Basic Linus Shell

This is a discussion on Basic Linus Shell within the C Programming forums, part of the General Programming Boards category; SO this is my first post in this forums. Hoping to get better feedback than the others I have tried. ...

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    Question Basic Linus Shell

    SO this is my first post in this forums. Hoping to get better feedback than the others I have tried.

    I'm currently working on a project. We were assigned to do a simple linux shell in C. I have since improved the code a little, keep in mind I'm not C expert or linux expert, now using "lex" to tokenize the input from the user instead of strtok. I'm also looking to add some more functionality to the shell. I've done some google searches and such around on other forums and would like my own specific help not links to other boards.

    Now to the issue at hand. Most of my basic commands are working, the problem is the command "cd" isn't. I thought it would just work with simple execvp() command, but I guess there is more that will have to go into it. I assume it has something to do with creating the path for the desired directory and such using chdir(). I can post my code around noonish to help better understand my logic. I guess what I'm getting at is i need some direction in getting "cd <directory>" to work.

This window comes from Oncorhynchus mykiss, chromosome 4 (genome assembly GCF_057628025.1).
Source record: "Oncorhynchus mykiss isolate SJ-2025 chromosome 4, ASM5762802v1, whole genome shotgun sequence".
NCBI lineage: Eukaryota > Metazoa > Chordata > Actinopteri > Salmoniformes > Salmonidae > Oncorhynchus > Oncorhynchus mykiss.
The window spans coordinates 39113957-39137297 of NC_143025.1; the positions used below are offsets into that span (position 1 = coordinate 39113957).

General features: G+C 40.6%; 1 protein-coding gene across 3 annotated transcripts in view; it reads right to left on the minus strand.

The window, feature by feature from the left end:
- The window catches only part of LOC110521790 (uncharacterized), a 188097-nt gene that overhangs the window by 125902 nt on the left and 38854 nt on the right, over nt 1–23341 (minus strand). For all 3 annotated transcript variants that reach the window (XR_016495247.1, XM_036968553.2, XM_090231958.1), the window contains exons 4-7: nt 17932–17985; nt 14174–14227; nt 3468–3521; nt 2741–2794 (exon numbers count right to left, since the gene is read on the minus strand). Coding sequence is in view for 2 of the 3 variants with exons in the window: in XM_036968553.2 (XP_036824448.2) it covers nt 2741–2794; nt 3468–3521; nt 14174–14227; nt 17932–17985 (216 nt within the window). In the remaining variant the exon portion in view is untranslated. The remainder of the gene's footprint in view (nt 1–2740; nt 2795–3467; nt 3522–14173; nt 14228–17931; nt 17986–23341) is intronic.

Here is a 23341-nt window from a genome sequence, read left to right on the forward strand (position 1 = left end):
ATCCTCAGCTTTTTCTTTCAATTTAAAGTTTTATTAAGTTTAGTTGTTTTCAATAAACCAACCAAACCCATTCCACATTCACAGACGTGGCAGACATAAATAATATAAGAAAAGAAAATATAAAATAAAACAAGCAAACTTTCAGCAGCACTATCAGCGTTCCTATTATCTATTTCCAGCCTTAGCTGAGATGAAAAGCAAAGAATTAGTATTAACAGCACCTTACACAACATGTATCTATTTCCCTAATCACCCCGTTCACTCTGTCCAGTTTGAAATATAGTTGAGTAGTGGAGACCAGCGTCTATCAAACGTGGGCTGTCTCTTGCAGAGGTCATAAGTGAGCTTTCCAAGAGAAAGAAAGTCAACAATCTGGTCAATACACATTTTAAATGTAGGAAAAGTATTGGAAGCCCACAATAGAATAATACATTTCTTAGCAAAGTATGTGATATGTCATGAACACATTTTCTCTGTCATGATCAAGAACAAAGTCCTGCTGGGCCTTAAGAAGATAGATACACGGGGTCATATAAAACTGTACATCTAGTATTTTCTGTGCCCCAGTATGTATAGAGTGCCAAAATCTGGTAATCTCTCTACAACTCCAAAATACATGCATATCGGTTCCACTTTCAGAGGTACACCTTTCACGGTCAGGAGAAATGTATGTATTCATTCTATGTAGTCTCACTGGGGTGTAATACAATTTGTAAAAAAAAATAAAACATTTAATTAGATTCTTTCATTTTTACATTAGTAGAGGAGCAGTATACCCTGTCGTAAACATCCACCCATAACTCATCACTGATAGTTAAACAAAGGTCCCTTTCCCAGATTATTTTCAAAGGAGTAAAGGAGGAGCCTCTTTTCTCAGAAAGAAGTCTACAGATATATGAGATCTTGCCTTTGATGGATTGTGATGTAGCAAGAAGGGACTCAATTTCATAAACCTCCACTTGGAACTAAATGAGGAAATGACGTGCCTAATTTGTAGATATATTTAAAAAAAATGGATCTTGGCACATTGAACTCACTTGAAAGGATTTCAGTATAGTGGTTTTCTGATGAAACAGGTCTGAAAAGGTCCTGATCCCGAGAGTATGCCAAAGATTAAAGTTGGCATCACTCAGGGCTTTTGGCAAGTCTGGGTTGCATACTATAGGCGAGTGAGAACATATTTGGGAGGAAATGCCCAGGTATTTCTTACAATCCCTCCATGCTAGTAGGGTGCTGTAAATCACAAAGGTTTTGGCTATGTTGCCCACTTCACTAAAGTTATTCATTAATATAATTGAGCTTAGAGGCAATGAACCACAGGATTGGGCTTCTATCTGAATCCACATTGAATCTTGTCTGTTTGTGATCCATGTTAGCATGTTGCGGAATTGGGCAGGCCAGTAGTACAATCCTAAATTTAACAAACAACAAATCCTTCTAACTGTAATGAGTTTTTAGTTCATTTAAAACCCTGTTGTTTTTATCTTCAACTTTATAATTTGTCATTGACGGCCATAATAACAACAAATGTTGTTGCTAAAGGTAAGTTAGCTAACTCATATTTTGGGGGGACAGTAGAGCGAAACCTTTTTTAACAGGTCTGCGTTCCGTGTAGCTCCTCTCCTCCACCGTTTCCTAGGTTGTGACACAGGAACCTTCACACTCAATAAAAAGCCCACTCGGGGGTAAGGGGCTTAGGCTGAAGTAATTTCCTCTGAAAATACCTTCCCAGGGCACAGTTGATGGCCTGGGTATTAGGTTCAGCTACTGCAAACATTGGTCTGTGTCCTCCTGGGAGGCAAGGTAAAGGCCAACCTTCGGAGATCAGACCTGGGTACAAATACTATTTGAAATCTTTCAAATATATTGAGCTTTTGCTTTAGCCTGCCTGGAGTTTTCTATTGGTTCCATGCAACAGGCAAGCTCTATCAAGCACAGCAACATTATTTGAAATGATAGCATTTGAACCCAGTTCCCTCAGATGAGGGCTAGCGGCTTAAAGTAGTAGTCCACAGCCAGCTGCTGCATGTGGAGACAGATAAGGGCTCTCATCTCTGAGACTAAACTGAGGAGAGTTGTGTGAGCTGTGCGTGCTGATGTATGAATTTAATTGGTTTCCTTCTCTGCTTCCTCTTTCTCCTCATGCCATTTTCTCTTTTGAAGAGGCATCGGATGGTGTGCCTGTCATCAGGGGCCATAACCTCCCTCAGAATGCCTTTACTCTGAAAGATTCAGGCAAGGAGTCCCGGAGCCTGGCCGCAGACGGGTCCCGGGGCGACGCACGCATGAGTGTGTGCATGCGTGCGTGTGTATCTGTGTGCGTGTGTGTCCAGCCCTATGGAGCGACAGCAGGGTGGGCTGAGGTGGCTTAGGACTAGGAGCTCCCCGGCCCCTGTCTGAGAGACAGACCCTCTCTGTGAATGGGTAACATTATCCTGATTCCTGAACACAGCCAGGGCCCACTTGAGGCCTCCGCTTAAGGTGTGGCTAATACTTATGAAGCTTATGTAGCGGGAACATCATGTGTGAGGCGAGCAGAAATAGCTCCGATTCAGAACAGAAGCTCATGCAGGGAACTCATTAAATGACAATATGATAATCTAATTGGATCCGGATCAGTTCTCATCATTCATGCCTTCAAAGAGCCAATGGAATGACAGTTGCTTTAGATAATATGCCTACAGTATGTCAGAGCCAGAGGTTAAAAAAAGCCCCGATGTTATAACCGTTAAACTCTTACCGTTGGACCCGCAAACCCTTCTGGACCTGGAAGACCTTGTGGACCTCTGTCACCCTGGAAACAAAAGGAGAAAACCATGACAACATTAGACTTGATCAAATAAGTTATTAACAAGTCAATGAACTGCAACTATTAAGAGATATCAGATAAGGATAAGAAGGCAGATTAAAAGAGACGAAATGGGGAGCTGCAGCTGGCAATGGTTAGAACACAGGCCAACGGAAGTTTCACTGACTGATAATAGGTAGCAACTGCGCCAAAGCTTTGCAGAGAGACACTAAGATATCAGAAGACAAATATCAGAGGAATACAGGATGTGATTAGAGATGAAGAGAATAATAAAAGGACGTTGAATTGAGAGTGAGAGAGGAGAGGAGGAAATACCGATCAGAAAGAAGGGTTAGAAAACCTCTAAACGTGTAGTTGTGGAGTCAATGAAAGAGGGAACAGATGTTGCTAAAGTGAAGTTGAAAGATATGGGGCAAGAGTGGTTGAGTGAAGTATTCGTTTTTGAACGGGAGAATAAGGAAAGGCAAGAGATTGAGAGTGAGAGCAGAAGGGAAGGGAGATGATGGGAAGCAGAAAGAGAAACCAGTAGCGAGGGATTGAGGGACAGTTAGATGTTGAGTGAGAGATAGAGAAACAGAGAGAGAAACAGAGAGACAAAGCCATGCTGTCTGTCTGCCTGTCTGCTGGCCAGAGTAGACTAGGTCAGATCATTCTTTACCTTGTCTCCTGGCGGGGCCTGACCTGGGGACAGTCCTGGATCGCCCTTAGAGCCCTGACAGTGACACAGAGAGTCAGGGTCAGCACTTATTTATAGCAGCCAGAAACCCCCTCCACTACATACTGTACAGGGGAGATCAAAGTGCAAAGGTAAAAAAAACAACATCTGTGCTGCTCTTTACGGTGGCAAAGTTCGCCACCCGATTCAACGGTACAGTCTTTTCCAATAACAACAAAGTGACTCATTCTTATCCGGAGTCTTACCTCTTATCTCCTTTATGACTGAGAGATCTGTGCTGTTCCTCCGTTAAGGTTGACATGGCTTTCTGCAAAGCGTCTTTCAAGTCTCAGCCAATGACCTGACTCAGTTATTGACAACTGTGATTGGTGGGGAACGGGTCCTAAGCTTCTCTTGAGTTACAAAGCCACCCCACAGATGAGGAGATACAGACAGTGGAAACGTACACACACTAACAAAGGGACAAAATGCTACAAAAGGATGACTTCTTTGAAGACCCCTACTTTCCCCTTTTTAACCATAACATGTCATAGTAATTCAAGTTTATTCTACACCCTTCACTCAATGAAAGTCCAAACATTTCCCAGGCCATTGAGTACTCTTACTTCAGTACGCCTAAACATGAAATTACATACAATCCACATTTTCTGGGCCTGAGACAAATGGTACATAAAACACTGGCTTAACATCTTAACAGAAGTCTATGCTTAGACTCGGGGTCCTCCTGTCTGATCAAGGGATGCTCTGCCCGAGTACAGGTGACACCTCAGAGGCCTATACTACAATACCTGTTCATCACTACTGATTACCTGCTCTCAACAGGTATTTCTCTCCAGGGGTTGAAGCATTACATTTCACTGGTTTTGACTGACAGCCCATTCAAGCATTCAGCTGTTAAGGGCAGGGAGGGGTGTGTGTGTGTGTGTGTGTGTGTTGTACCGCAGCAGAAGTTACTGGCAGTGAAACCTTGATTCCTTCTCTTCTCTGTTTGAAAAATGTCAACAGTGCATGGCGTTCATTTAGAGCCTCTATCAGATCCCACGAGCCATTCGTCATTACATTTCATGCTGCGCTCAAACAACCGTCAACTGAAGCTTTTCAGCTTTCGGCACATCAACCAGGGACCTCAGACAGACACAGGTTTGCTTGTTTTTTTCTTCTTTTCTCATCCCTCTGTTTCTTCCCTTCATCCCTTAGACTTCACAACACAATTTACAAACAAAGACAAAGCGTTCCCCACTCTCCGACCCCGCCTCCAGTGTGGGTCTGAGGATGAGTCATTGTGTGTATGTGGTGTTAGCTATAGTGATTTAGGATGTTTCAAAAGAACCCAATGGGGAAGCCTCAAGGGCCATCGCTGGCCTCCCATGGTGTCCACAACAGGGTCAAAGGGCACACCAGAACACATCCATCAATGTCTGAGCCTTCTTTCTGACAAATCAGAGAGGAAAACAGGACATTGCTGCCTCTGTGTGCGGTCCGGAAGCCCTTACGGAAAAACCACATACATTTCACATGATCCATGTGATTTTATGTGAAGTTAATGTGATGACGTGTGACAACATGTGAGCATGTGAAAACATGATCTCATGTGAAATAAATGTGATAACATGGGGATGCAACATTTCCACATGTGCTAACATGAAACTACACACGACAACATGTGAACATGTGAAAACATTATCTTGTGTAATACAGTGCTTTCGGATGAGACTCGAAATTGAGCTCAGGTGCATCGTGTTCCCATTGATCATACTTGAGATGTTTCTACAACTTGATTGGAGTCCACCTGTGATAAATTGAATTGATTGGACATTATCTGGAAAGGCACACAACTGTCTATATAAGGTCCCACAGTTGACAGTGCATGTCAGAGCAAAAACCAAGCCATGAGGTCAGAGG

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    Check out this thread :
    [SOLVED] How to write a replacement for shell command line interpreter
    excellent. Figured out my problem. I was trying to fork and do the processesing of the cd in the child process instead of doing it as part of the shell. W00t thx. Ill try to reimplement mine. If i have any questions I'll post. Won't know till tonight.

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    Noob AnishaKaul's Avatar
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    Glad I could help you

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    So i ran into a fundamental issue that i'm not realizing. So i had my shell running with most of my commands and low and behold my process id's weren't returning correctly. The shell work go back to the parent process before the child process was finished. Here is the code. Can anyone explain why i dont get the right process id returned at "child process finished" pid . I keep getting a -1 instead of the matching pid for "waiting for child" pid.



    Code:
    #include <stdio.h>
    #include <stdlib.h>
    #include <unistd.h>
    #include <string.h>
    #include <errno.h>
    #include <sys/types.h>
    
    //used for lex
    extern char **getline();
    
    int main(int argc, char *argv[], char *envp[]){
    
        int *ret_status;
        char **args;
        pid_t pid;
    
        while(1){
            printf("$ ");
    
            args = getline();
    
            if (args[0]==NULL) continue;
            if (!strcmp(args[0], "exit" )) exit(0);
            pid = fork();
            if (pid){
                printf("Waiting for child (%d)\n", pid);
                pid = wait(ret_status);
                printf("Child (%d) finished\n", pid);
            } else {
                if( execvp(args[0], args)) {
                    puts(strerror(errno));
                    exit(127);
                }
            }
        }
        return 0;
    }